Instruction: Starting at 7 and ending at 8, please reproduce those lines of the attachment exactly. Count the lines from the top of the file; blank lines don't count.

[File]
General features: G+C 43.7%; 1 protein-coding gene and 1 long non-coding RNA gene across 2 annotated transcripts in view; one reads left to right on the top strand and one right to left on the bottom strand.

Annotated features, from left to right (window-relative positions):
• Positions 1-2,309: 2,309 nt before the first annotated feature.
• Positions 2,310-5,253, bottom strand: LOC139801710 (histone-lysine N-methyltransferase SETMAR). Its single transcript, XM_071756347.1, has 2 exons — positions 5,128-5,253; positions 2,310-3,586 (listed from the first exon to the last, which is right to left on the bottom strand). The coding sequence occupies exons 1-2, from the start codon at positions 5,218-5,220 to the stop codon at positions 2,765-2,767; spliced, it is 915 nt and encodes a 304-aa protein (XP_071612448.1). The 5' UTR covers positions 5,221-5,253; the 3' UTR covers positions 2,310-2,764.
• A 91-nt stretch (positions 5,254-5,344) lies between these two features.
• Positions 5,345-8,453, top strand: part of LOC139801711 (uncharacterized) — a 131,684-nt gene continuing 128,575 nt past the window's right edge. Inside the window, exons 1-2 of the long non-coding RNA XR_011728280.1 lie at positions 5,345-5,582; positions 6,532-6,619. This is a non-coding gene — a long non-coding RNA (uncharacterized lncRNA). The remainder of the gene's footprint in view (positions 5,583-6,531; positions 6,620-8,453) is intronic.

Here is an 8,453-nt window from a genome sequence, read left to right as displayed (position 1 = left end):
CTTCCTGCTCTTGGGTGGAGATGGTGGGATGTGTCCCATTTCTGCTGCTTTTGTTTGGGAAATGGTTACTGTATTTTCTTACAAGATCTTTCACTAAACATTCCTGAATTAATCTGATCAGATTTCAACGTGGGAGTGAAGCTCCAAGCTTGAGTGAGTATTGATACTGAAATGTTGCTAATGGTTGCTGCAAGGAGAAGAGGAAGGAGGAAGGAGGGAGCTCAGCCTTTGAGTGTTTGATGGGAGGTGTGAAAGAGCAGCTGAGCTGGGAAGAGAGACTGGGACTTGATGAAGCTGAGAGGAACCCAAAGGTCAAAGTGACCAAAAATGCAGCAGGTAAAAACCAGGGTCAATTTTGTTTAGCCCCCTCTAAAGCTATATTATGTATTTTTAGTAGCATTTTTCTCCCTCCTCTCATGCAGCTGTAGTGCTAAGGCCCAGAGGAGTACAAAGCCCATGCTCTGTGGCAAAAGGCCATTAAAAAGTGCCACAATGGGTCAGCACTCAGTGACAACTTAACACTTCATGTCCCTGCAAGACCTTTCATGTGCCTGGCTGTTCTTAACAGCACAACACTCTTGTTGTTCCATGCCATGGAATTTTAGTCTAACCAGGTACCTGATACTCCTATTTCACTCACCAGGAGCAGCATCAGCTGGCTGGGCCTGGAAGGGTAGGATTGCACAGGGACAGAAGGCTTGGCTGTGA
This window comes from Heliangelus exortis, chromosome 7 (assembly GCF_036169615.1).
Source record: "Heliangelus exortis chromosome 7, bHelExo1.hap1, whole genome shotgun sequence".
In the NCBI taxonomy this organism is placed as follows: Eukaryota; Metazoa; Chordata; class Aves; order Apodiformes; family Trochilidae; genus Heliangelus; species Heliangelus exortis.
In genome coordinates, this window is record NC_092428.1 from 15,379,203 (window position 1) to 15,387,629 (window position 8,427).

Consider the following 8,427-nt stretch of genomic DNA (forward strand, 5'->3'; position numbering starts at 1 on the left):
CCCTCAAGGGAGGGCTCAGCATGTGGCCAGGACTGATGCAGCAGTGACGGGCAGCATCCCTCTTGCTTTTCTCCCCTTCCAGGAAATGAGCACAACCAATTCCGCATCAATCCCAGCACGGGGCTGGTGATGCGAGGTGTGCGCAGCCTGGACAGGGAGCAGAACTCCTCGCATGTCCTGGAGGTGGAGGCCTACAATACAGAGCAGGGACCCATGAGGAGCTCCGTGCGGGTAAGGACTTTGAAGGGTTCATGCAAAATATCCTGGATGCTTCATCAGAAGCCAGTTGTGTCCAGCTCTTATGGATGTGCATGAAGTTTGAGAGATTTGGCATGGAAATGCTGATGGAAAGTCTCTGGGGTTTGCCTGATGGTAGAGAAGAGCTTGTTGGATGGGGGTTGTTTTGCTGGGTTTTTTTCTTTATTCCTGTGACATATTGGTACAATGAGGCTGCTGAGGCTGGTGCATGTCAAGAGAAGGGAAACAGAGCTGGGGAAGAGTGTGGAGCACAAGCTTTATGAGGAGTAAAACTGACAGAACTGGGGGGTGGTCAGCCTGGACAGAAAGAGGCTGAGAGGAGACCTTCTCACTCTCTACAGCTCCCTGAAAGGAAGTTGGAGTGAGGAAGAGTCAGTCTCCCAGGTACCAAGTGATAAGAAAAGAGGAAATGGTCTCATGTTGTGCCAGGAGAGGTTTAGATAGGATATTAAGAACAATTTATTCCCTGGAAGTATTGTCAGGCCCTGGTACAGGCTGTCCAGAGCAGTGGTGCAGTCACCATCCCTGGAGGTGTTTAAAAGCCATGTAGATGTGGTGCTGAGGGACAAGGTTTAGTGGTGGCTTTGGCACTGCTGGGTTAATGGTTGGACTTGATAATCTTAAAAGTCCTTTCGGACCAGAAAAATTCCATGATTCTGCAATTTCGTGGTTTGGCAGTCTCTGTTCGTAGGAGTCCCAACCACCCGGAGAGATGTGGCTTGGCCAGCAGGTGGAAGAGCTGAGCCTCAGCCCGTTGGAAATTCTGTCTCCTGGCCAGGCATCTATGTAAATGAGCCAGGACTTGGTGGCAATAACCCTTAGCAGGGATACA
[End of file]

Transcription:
Here is an 8,453-nt window from a genome sequence, read left to right as displayed (position 1 = left end):
CTTCCTGCTCTTGGGTGGAGATGGTGGGATGTGTCCCATTTCTGCTGCTTTTGTTTGGGAAATGGTTACTGTATTTTCTTACAAGATCTTTCACTAAACATTCCTGAATTAATCTGATCAGATTTCAACGTGGGAGTGAAGCTCCAAGCTTGAGTGAGTATTGATACTGAAATGTTGCTAATGGTTGCTGCAAGGAGAAGAGGAAGGAGGAAGGAGGGAGCTCAGCCTTTGAGTGTTTGATGGGAGGTGTGAAAGAGCAGCTGAGCTGGGAAGAGAGACTGGGACTTGATGAAGCTGAGAGGAACCCAAAGGTCAAAGTGACCAAAAATGCAGCAGGTAAAAACCAGGGTCAATTTTGTTTAGCCCCCTCTAAAGCTATATTATGTATTTTTAGTAGCATTTTTCTCCCTCCTCTCATGCAGCTGTAGTGCTAAGGCCCAGAGGAGTACAAAGCCCATGCTCTGTGGCAAAAGGCCATTAAAAAGTGCCACAATGGGTCAGCACTCAGTGACAACTTAACACTTCATGTCCCTGCAAGACCTTTCATGTGCCTGGCTGTTCTTAACAGCACAACACTCTTGTTGTTCCATGCCATGGAATTTTAGTCTAACCAGGTACCTGATACTCCTATTTCACTCACCAGGAGCAGCATCAGCTGGCTGGGCCTGGAAGGGTAGGATTGCACAGGGACAGAAGGCTTGGCTGTGA